Journalism keeps democratic societies alive, sustainable
As journalists navigate a changing media landscape in an uncertain climate brought on by the pandemic, there is a call for greater access to information with credible reports proving a key tool in the COVID-19 fight.
As Jamaica joined other countries in celebrating World Press Freedom Day yesterday, under the theme ‘Information as a Public Good’, the Media Association Jamaica Limited (MAJL) saluted journalists for staying true to their commitment to the public.
“With the advent of COVID-19, this past year for Jamaican media and press freedom has been more tumultuous than we could ever have imagined. We were challenged to quickly filter and piece together information from numerous sources to learn as much about this virus, how it affects people, how it affects economies and most importantly how to prevent it from wreaking mass destruction on our country,” the MAJL said in a release.
“Our journalists have put themselves on the front lines in pursuit of their calling to inform and educate with the truth. We do our jobs with a great sense of pride knowing that we have played an important role in the fight against COVID-19. We understand and believe that the biggest weapon against COVID has been the dissemination of credible information in what has been a global sea of misinformation and agenda-based propaganda,” it added, declaring its commitment to throw its “full weight behind preserving the necessary freedoms to continue this important work which will see us emerge from this pandemic stronger than before”.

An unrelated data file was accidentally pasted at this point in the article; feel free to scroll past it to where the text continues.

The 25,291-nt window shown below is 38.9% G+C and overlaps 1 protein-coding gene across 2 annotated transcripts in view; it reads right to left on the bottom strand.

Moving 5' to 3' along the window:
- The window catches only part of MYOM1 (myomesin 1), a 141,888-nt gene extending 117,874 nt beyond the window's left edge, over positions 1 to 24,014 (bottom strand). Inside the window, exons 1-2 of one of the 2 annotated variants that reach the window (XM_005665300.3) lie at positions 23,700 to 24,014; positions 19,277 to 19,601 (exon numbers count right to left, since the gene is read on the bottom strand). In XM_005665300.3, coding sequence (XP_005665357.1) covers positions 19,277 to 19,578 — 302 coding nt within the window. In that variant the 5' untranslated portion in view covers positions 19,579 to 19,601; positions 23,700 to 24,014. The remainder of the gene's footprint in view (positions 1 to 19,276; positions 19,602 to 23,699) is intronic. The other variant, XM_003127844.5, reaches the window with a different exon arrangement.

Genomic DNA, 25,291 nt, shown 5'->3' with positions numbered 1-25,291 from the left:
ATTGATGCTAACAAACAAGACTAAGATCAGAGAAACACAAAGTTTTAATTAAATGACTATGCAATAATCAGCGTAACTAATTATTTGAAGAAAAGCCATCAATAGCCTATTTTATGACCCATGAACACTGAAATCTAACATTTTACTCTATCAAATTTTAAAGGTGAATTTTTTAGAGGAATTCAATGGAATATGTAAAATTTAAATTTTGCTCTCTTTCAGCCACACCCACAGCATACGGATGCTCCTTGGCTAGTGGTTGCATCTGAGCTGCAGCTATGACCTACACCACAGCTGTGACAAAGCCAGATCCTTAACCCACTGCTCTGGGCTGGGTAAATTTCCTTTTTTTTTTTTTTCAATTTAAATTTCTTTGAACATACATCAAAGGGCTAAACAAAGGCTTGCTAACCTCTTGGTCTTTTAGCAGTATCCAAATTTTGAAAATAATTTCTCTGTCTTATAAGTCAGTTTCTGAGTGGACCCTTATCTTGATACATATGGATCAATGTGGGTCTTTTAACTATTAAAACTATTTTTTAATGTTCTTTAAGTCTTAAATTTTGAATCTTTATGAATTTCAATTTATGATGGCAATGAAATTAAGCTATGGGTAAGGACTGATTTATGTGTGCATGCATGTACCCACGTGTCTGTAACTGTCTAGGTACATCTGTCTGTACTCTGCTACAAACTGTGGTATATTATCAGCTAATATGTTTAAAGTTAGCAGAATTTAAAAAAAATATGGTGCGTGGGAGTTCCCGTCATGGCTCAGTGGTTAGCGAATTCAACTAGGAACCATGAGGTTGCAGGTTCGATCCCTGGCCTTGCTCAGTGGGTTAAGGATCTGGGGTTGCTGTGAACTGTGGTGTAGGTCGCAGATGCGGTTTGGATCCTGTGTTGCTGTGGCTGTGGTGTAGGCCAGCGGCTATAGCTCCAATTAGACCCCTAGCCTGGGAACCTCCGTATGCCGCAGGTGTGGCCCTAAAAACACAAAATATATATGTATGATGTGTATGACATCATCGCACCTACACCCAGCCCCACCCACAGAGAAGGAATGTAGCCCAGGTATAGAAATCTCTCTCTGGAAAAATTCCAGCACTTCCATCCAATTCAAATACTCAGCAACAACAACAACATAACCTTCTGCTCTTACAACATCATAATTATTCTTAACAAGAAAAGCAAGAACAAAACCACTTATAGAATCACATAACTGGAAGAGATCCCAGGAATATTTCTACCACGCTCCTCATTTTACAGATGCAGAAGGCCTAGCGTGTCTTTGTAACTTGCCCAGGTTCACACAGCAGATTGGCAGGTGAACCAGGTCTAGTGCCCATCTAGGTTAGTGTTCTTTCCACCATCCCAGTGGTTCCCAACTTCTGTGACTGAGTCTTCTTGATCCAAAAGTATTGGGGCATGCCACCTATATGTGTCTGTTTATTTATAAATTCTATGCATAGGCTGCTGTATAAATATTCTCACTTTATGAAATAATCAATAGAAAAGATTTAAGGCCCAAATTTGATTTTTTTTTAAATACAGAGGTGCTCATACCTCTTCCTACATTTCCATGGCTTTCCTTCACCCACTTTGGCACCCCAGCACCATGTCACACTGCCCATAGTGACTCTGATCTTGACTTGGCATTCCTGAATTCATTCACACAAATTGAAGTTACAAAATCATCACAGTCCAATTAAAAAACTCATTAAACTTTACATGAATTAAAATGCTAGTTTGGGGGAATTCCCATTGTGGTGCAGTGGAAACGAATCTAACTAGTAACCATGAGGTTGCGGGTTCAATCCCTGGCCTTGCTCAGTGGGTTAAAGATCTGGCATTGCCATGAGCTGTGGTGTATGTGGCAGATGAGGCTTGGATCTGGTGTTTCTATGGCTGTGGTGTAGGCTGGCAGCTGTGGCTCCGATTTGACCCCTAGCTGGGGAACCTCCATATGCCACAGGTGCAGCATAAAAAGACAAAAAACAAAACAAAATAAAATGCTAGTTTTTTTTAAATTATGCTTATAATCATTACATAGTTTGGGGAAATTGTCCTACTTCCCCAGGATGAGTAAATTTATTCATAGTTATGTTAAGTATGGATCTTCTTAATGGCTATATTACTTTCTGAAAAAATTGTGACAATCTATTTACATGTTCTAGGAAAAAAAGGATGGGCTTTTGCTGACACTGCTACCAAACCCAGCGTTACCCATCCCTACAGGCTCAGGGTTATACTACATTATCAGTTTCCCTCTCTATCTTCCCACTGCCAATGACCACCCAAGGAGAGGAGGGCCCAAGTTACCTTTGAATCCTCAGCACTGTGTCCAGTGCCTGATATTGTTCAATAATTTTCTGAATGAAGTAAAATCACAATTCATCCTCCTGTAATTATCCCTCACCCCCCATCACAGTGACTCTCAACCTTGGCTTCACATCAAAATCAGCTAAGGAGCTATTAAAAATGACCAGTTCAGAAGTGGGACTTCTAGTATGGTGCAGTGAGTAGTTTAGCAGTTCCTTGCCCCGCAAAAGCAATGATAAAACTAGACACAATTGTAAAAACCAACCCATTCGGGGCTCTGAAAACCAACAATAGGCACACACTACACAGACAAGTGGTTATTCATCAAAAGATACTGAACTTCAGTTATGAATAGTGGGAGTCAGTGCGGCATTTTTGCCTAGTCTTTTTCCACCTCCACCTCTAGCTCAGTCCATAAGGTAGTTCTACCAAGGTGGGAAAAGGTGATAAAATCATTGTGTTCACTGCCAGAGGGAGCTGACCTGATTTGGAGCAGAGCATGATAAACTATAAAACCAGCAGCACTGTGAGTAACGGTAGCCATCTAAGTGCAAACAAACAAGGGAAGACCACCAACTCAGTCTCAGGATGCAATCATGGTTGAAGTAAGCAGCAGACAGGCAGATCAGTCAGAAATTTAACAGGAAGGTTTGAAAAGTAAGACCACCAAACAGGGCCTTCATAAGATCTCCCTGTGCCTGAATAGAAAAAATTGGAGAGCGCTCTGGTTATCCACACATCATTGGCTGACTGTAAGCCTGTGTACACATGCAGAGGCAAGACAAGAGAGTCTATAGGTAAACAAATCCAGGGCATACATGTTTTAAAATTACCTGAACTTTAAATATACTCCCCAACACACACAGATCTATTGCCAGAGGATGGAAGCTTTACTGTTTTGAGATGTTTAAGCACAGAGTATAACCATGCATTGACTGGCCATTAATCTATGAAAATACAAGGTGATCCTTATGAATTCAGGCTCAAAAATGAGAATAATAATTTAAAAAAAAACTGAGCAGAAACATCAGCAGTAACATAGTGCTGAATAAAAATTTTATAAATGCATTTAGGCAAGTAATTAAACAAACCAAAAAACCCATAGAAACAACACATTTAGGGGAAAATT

The Media Institute of the Caribbean called for improvements in access to information legislation in the region, arguing that most Caribbean states lack the necessary framework that will guarantee information as a public good.
“During the pandemic period, there has been a marked increase in the number of refusals for information from journalists,” the institute observed.
It said that this year’s theme struck an important chord within the context of public information as a key component of the achievement of developmental goals.
“This year’s UNESCO’s World Press Freedom Conference pointed to themes relevant to our region: media capture and media extinction,” the institute noted in a release. “In addition to these, we face a threat to independent journalism and the disappearance of smaller independent media entities.”
It pointed out that the pandemic has underscored the need for “quality journalism and the significance of a constant and free flow of information as demanded by the public” at a time when, ironically, some media houses are fighting extinction.
The Media Institute of the Caribbean called for “better resourced public information systems, a more conducive culture of governance and the presence of strong, meaningful legislation to better facilitate public access to state-held information”, noting that journalists would remain steadfast in seeking out information in the interest of the public.
“Within the context of media extinction that the global journalism fraternity faces, it is essential to note that this means the demise of truth, which leads ultimately to the decay of democracy and the death of sustainable societies,” the release noted.